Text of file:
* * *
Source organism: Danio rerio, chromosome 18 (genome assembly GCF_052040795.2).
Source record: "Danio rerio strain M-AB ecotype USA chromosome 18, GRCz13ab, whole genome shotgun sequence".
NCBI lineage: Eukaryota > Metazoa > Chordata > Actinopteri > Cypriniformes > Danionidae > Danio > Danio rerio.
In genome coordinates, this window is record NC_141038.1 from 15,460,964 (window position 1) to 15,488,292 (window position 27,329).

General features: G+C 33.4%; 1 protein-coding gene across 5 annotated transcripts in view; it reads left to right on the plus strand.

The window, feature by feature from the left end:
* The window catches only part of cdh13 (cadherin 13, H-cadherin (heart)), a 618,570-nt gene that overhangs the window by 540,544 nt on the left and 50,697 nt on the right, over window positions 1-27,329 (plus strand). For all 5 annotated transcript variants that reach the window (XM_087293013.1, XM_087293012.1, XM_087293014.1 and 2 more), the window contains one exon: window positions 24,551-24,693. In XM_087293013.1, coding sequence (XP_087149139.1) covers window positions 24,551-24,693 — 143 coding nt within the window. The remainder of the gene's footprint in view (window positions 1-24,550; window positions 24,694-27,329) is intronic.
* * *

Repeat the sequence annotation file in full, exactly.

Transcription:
Source organism: Danio rerio, chromosome 18 (genome assembly GCF_052040795.2).
Source record: "Danio rerio strain M-AB ecotype USA chromosome 18, GRCz13ab, whole genome shotgun sequence".
NCBI lineage: Eukaryota > Metazoa > Chordata > Actinopteri > Cypriniformes > Danionidae > Danio > Danio rerio.
In genome coordinates, this window is record NC_141038.1 from 15,460,964 (window position 1) to 15,488,292 (window position 27,329).

General features: G+C 33.4%; 1 protein-coding gene across 5 annotated transcripts in view; it reads left to right on the plus strand.

The window, feature by feature from the left end:
* The window catches only part of cdh13 (cadherin 13, H-cadherin (heart)), a 618,570-nt gene that overhangs the window by 540,544 nt on the left and 50,697 nt on the right, over window positions 1-27,329 (plus strand). For all 5 annotated transcript variants that reach the window (XM_087293013.1, XM_087293012.1, XM_087293014.1 and 2 more), the window contains one exon: window positions 24,551-24,693. In XM_087293013.1, coding sequence (XP_087149139.1) covers window positions 24,551-24,693 — 143 coding nt within the window. The remainder of the gene's footprint in view (window positions 1-24,550; window positions 24,694-27,329) is intronic.